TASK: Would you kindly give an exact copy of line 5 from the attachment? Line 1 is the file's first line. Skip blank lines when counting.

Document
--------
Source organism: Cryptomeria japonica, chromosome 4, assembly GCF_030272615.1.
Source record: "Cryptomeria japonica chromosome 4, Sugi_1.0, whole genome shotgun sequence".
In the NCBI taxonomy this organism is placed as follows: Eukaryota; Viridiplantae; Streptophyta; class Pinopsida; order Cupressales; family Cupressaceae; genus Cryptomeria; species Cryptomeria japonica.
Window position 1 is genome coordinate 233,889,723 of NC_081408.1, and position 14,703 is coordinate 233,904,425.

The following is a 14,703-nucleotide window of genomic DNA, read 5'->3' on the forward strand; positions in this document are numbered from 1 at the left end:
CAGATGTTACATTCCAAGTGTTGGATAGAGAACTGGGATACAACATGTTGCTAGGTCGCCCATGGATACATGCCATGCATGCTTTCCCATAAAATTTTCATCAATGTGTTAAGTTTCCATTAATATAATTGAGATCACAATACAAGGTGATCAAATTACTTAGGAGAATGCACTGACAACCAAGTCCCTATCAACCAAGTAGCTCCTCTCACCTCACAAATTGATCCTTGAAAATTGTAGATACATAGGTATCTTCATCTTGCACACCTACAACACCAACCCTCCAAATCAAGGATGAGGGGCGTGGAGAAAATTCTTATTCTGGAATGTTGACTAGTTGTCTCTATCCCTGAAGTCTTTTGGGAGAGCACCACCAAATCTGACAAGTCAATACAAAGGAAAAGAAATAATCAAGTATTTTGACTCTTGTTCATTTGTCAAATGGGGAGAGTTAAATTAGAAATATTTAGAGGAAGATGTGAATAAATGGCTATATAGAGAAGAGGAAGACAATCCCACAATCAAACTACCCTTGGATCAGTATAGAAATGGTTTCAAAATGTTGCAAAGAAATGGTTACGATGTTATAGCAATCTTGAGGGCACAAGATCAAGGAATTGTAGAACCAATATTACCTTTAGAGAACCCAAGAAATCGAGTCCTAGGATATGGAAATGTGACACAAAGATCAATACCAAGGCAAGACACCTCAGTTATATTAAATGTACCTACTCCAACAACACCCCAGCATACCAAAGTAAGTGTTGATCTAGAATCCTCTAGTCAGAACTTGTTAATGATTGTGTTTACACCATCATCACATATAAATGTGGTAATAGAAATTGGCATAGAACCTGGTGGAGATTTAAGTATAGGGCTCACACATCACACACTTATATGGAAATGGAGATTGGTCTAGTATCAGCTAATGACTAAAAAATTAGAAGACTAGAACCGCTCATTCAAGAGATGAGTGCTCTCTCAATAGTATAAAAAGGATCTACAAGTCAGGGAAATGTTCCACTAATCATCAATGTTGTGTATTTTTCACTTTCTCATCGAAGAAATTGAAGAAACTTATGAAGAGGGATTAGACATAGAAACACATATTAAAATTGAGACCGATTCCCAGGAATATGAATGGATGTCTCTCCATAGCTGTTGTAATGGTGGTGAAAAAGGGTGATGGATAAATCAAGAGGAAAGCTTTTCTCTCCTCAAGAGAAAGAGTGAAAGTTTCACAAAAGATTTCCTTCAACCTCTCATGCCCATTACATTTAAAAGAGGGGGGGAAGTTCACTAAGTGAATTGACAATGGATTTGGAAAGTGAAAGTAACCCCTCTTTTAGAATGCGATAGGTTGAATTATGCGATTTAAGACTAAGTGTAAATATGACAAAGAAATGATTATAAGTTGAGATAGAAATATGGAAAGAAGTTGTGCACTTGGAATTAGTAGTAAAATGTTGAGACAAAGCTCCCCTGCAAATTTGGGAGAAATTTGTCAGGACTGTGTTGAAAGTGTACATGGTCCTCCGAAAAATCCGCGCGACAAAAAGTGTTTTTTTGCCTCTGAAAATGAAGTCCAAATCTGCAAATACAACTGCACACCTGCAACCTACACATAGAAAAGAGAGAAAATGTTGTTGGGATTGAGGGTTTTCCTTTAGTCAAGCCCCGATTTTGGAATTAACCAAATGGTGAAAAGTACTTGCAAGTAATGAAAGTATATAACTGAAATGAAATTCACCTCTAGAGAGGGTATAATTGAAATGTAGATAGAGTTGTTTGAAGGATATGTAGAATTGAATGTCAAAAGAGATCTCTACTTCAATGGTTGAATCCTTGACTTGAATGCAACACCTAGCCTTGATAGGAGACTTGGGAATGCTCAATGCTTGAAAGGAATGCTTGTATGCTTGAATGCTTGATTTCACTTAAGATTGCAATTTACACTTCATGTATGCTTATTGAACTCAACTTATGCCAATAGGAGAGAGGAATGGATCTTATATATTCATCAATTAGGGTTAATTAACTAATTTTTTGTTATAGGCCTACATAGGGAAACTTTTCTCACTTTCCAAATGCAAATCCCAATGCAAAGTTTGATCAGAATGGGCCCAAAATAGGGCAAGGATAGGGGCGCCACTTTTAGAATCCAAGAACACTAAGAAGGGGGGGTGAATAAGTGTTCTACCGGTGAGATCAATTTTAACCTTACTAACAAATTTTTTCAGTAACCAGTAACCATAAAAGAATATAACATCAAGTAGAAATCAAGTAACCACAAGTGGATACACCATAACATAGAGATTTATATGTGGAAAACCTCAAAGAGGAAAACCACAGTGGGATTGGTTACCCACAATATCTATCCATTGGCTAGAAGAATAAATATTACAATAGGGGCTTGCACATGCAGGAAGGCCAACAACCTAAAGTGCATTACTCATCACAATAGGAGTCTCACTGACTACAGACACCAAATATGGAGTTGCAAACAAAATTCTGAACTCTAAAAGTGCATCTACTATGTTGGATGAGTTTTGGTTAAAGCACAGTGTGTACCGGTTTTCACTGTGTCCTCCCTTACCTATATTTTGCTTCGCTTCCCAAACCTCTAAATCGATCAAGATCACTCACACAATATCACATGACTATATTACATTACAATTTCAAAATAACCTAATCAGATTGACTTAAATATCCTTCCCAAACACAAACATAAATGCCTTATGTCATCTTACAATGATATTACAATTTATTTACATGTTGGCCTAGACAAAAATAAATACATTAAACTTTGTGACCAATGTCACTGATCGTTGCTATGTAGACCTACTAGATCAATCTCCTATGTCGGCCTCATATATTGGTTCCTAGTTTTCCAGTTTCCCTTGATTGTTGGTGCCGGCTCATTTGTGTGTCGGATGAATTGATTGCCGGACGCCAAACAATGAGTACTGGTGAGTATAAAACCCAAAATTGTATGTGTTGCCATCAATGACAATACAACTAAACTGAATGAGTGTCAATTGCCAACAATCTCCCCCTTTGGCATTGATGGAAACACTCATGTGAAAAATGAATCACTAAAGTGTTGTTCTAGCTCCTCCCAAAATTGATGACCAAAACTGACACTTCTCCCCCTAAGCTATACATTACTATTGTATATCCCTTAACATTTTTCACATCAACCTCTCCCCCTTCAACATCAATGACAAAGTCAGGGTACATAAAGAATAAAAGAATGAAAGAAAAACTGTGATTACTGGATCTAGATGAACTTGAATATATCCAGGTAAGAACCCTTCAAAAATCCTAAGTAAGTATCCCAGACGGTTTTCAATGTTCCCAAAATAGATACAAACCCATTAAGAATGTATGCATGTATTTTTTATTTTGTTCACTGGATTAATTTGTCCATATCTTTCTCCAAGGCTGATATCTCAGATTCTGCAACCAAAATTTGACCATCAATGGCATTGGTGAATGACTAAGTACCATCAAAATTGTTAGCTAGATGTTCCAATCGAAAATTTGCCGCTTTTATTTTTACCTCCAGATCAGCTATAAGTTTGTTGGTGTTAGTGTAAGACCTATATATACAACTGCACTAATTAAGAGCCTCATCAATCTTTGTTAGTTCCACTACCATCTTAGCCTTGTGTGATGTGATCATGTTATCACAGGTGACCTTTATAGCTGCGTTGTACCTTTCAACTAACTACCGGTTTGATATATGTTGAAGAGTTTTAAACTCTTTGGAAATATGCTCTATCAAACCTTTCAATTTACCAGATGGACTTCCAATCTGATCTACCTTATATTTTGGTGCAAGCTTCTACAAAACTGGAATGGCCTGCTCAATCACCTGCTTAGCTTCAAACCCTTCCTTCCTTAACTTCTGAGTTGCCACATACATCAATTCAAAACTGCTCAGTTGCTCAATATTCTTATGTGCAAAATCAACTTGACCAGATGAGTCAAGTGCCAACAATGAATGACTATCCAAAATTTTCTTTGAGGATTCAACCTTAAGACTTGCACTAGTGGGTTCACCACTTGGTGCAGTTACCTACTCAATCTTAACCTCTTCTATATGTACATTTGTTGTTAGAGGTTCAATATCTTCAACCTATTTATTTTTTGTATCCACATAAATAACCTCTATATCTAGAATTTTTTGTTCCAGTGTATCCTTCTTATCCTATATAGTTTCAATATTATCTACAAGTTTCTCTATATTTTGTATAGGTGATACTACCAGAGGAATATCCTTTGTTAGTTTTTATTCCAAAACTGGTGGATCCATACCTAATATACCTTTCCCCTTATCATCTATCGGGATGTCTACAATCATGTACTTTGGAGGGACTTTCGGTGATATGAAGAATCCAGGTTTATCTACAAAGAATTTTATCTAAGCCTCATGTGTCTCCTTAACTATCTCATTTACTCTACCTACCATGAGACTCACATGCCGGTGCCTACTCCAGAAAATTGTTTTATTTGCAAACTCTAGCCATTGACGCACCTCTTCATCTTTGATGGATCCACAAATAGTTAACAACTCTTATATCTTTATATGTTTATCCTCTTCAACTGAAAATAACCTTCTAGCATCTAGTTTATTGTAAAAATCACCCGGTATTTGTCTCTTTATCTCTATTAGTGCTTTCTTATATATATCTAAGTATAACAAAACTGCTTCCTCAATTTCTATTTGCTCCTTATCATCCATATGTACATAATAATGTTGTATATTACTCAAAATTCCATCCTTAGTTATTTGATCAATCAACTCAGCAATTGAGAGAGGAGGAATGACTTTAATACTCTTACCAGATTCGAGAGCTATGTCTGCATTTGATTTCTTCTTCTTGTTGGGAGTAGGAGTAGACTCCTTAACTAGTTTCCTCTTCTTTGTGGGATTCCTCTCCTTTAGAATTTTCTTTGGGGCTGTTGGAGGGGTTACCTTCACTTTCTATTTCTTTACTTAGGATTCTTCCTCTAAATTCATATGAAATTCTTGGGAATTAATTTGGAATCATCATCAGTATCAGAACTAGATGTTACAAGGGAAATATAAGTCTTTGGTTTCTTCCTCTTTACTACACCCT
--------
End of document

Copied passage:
The following is a 14,703-nucleotide window of genomic DNA, read 5'->3' on the forward strand; positions in this document are numbered from 1 at the left end: